Vaccines are still the first line of defence against killer diseases
In the last two years we have learnt that vaccines really are the first line of defence against killer disease and this year during World Immunisation Week we are reminding everyone that we cannot become complacent.
So whether it’s the COVID-19 vaccine or vaccination as part of a seasonal programme or the childhood immunisation programme, getting vaccinated is the single most important thing we can do to protect our health.
Rachel Spiers, Immunisation and Vaccination Programme Manager at the PHA said: “Many childhood diseases that were common in the UK prior to the introduction of vaccination have been dramatically reduced or have disappeared altogether. However, once a disease fades from prominence’, it is easy to forget how serious they could be.
“Unfortunately, unless vaccine uptake remains high in Northern Ireland, many deadly diseases will return from parts of the world where they still occur.”
The MMR vaccine was launched in 1988 when there were still over 80,000 annual notifications of measles across the UK. The year after the vaccine was introduced, the figure dropped to just over 25,000, and continued to fall.
Protection against polio, along with other ‘diseases of the past’ such as diphtheria and tetanus, remain part of the childhood vaccination programme today, and the incidence of these three infections has fallen dramatically, with no cases in Northern Ireland in recent times.
Mr Spiers added: “The virtual eradication of these deadly illnesses here, as well as a range of others, is thanks to the fact that we are lucky to have a free, comprehensive vaccination programme in place for our new born babies, right up to 70+ year olds.
“In recent years new vaccines have been included to offer further protection against a range of other illnesses of both childhood and older years, such as rotavirus for babies, pertussis for pregnant woman, shingles for 70 year olds, and HPV for girls and boys in year 9 and 10. Like all vaccines that are offered on the immunisation programme, these have been proven to be both safe and effective, and are saving and improving lives.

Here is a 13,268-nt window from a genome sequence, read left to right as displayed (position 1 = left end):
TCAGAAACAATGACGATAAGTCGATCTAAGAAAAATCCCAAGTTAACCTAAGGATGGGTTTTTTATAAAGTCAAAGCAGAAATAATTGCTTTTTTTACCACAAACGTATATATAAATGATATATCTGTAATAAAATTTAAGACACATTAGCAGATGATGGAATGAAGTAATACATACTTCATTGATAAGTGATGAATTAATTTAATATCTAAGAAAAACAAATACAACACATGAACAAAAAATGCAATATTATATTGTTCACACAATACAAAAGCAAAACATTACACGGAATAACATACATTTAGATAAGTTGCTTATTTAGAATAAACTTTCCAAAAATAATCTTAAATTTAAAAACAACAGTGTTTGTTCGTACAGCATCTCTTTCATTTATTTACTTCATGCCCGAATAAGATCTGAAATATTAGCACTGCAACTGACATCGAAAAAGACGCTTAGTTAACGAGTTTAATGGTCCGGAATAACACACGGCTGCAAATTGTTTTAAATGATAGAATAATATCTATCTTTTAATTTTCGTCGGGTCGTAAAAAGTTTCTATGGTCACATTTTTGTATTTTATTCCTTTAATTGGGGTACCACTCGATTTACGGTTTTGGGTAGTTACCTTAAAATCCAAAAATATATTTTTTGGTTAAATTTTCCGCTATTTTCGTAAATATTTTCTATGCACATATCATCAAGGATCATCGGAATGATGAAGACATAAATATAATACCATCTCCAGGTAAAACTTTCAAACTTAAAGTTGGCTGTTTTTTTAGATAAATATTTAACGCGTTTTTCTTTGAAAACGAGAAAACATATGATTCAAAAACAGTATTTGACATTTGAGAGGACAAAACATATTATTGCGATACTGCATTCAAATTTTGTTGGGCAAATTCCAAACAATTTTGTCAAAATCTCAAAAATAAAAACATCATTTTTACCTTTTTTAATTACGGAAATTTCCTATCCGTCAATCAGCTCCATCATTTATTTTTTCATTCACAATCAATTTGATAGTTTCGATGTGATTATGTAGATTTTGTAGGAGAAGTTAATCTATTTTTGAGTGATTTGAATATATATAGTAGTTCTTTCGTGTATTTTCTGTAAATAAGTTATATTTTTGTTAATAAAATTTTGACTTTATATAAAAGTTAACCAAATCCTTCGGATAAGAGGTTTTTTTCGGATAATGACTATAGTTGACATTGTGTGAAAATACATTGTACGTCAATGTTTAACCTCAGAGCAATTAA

“The childhood vaccination programme has been a tremendous success, with Northern Ireland having uptake rates above the UK average. However, some vaccines have seen a decline in uptake, albeit a small one.
“It is possible that during COVID-19 pandemic some parents may have been cautious about going to their GPs, not wanting to burden them or they did not realise they were still offering routine immunisations.
“If your child has missed a vaccination, please contact your GP practice to book an appointment as soon as you can to make sure they have maximum protection against disease. The school-based vaccination programme, which includes the HPV, school leavers’ booster and menACWY is also continuing, so don’t forgot to sign and return consent forms when you receive them.
“The other concern is that the misinformation that has been spread about the COVID-19 vaccine may have impacted the childhood immunisation programme. It’s important to be informed about all vaccines, but there is lots of misinformation out there. Make sure your facts come from a reliable source, like the PHA, your own GP or health visitor.
“The immunisation team at the PHA ensures the population is offered maximum protection against vaccine-preventable diseases by working with health visitors, school nurses, schools and GP practices.”
It is only when people continue to get their children and themselves vaccinated in large numbers that we can prevent these diseases, and the possible deaths, so it is vitally important that we don’t take our health and that of our children for granted. Not only that, but getting kids vaccinated also helps protect those who aren’t yet eligible for vaccination, such as tiny babies.
After clean water, vaccination is the most effective public health intervention in the world for saving lives and promoting good health, and therefore one of the most important things that any parent can do is get their child vaccinated and encourage them to continue this throughout their own lifetime.
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